Thirteen California wild horses are captured and released in Colorado

Wild horses wander in the Sand Wash herd management area 45 miles west of Craig, Colo., in the Sand Wash Basin. Joe Amon, The Denver Post.

OUTTHERECOLORADO.COM (22 Jun. 2020) — Thirteen wild horses removed from an overpopulated range in California were released back into the wild in Northern Colorado over the weekend.

According to a report from CBS Denver, the thirteen wild horses taken from Modoc National Forest are now settling into their new 60-acre home near Red Feather Lakes. The horses are the first of 19 total to be released on the range in Colorado.

The non-profit organization Love Wild Horses says the “wild ponies” also play a big role in reducing the risk of wildfires by consuming fuel loads such as underbrush and other vegetation through natural grazing patterns.

If you want to see wild horses, here are four spots where you can still see them in Colorado.


Fund for Horses Logo

FEATURED IMAGE: Wild horses wander in the Sand Wash herd management area 45 miles west of Craig, Colo., in the Sand Wash Basin. Joe Amon, The Denver Post.

Compton Cowboys: The Book

Compton Cowboys "Peace Ride" for Black Lives Matter. Image: LA Taco.

We here at the Fund for Horses were happy and so proud to see all of the excellent horsemen (and women) riding their horses in the Black Lives Matter protests around the country. A hundred black horse riders showed up to support the Compton Cowboys ‘Peace Ride’ for Black Lives Matter earlier this month.

The Compton Cowboys are a group of friends from childhood who use horseback riding and equestrian culture to provide a positive influence on inner-city youth, and to combat negative stereotypes about African-Americans in the city of Compton, California. Their catchphrase is: Streets Raised Us. Horses Saved Us.

A book about the Compton Cowboys was published in April and we were excited about promoting it. But events overtook us. We are rectifying that now.

Buy this book

Support the Compton Cowboys and their mission plus get a terrific read when you buy this book from Amazon. We guarantee you will love it.

Written by Walter Thompson-Hernandez, the full title is The Compton Cowboys: The New Generation of Cowboys in America’s Urban Heartland.

Grab your copy at Amazon.com. Hardback prices and audio CD are right at $20.00; the Kindle version at $15.00. If you no longer shop Amazon please grab a copy where you do like to shop. You will be glad you did!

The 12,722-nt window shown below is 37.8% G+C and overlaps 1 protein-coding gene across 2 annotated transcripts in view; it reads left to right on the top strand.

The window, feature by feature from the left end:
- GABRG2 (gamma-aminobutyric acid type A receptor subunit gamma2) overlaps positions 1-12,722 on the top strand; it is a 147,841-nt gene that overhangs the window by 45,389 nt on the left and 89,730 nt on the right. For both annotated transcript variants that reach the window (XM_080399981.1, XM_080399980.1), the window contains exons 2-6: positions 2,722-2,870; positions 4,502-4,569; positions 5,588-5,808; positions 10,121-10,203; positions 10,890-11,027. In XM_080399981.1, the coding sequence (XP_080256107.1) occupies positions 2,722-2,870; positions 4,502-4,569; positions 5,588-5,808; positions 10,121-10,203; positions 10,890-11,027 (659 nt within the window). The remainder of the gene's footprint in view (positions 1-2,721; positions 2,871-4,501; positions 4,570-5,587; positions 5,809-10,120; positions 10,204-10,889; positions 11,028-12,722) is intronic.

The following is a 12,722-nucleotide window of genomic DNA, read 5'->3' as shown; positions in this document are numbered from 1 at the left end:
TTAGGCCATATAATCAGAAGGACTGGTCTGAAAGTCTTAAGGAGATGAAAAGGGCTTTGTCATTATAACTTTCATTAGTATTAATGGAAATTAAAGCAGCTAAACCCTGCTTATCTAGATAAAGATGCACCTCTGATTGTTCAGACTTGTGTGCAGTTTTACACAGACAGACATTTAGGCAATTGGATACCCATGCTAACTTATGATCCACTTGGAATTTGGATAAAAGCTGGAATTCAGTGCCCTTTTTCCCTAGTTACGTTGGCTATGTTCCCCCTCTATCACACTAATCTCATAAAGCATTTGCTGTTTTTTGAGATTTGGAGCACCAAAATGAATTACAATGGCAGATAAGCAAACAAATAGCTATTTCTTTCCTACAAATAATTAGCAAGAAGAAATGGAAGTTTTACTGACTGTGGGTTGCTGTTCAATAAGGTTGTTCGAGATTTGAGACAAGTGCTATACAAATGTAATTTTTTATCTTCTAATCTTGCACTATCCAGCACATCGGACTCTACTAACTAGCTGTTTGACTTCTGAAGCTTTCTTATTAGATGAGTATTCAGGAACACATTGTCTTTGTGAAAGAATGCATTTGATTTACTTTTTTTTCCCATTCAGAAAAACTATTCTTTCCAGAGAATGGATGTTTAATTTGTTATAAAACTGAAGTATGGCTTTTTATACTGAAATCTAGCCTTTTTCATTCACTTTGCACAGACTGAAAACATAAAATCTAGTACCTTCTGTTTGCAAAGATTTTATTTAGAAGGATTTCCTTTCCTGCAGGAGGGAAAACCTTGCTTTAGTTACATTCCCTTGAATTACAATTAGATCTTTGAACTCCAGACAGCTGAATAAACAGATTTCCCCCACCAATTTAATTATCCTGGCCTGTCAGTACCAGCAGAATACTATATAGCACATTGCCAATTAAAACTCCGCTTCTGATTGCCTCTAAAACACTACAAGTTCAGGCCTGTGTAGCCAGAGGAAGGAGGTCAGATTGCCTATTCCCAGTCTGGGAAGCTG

In the meantime

Until your copy of the book arrives, check out this L.A. Taco article, ‘A Hundred Black Horse Riders Showed Up to Support the Compton Cowboys Peace Ride for Black Lives Matter’.

Source: L.A. Taco. Click image to visit article.

They have a stunning series of images from the ride (like the one above) and behind the scenes ‘back at the ranch.’

The article starts:

More than a thousand people showed up to support a procession and rally held at the Compton courthouse yesterday. The ‘Peace Ride’ was organized by the Compton Cowboys in support of George Floyd the Black Lives Matter movement. Over 100 Black horse riders showed up from all over Southern California to the protest.

» Read more https://www.lataco.com/compton-horse-protest/ »

Speaking of back at the ranch . . .

Source: L.A. Taco. Click image to visit article.

Thanks everyone. We appreciate you.

ALL IMAGES: L.A. TACO

P.S. You can also grab the book at Target »


Fund for Horses Logo

Oakland’s protest rider on why she took to horseback for George Floyd

Breanna Noble didn’t plan to ride her horse into the George Floyd protest in Oakland, but it was her way of doing something positive.

The killing of George Floyd by a Minneapolis police officer has left much of the country reeling. Police have clashed with protesters nationwide, and many have publicly described feelings of despair and outrage.

But Friday, May 29, 2020, at an Oakland demonstration for George Floyd, protesters described a different feeling, if only for a short while — awe.